As a car, the all-electric Nissan Leaf has received mostly great reviews. But as a positioning statement, Nissan has, in many marketers’ eyes, missed the boat. After some missteps, Nissan may now be on the right path. An ad I pulled from Fast Company recently hits all the right marks.
The debate — or more accurately criticism — began last year with a now infamous ad showing a polar bear lugging himself from the Arctic to some guy’s suburban driveway to hug him for buying a Leaf. The ad was gorgeous, no doubt, and the YouTube version has been viewed 1.3 million times, which isn’t bad. But some green marketing leaders, such as Jacquie Ottman, found it a bit heavy-handed and way too focused on the hyper-green benefits vs. driving experience.
But even before getting to ads, some have pointed out that the name itself is a problem. A “Leaf” doesn’t exactly speak to the same part of the male brain that car ads usally target — the caveman lobe that asks, “How will this car make me sexy and powerful?”.
As one ad agency exec with a specialty in green marketing told me, “What guy is going to the pub and saying, ‘Hey, I test drove a Leaf’?” As she pointed out, the print ads have focused on images like seals and kelp — it’s basically the worst of green marketing, “like it’s packaged in burlap.”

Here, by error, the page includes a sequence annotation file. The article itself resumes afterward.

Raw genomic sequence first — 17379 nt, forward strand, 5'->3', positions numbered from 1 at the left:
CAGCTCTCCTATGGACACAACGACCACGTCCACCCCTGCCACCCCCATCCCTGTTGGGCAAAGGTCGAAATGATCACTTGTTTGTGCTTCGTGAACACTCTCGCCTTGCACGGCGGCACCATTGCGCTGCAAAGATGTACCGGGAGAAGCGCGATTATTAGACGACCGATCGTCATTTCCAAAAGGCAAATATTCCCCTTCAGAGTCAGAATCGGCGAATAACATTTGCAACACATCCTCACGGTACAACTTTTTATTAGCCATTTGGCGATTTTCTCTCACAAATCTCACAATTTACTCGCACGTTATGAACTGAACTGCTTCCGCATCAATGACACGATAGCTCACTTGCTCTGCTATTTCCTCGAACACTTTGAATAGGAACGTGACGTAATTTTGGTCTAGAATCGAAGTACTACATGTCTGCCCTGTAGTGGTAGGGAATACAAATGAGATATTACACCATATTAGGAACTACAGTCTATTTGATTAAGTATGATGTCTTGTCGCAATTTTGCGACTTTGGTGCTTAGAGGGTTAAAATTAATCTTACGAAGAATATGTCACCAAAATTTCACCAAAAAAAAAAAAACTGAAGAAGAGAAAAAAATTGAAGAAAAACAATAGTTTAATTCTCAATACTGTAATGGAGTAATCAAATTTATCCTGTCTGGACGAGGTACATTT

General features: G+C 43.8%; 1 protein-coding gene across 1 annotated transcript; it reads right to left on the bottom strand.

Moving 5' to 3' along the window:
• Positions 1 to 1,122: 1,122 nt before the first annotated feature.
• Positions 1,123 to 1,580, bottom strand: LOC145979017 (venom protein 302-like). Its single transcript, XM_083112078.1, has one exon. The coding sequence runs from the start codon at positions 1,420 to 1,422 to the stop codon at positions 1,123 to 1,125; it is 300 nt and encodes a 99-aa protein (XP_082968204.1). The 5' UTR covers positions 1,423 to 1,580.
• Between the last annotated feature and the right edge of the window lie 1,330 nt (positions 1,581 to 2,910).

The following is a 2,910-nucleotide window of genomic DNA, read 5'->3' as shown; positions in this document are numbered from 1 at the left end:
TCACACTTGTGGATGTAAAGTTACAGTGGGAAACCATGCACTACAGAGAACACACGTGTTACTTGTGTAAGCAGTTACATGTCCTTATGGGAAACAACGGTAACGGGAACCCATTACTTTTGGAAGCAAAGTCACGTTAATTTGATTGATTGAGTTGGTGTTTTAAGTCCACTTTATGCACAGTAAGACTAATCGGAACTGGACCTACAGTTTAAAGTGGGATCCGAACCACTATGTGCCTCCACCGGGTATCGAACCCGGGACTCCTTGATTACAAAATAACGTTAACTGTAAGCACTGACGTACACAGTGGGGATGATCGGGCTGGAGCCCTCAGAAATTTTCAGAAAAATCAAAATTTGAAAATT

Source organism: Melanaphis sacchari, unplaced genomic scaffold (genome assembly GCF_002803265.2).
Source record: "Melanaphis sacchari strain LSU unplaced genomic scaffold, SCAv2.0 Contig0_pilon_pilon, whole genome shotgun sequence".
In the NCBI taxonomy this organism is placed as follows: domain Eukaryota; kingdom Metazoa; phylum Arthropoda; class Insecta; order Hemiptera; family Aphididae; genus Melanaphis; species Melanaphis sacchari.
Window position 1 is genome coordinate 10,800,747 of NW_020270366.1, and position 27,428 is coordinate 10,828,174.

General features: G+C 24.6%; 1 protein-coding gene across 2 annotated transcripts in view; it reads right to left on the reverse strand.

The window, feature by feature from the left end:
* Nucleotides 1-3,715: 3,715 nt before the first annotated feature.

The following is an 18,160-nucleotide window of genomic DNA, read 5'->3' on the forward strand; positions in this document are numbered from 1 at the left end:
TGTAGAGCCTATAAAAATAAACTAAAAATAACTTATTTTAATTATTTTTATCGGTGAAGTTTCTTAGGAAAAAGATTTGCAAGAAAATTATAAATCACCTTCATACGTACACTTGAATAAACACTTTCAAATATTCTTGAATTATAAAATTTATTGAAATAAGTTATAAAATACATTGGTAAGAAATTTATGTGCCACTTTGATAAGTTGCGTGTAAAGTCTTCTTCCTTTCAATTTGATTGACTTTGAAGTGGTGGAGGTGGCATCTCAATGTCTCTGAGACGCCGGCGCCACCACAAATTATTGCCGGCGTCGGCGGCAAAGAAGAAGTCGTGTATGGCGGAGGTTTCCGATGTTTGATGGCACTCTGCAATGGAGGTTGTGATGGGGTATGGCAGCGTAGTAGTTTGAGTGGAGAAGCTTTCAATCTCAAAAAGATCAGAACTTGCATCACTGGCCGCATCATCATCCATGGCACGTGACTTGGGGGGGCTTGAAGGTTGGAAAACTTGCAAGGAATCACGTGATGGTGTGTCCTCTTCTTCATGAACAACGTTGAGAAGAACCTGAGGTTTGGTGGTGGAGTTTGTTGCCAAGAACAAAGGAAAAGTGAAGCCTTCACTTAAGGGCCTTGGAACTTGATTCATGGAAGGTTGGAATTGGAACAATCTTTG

Instead, experts suggest that the Leaf should be positioned in a much more exciting way, as the first electric car for the masses and a true innovation. This, Nissan could trumpet, is a new era of mobility!
So skip to the latest print ad, in which Nissan does something new. A fascinating, colorful graphic shows different cars on a spectrum of fuel efficiency. The axis is not, however, miles per gallon, but “miles traveled for one dollar.” As the ad says in small print: “comparing miles per gallon is suddenly irrelevant.”
The traditional mpg metric has always been really odd: who thinks that way? And the government has had a devil of a time plugging (forgive me) electric cars into their normal rating system. What the heck does miles per gallon mean if you use no gallons?
But showing how far I can go for each dollar I spend? Now that’s dead on. This is brilliant marketing, in tight economic times or at any time. Nissan has declared a new metric for a completely new model of transportation. Bravo.
(This post first appeared at Harvard Business Online.)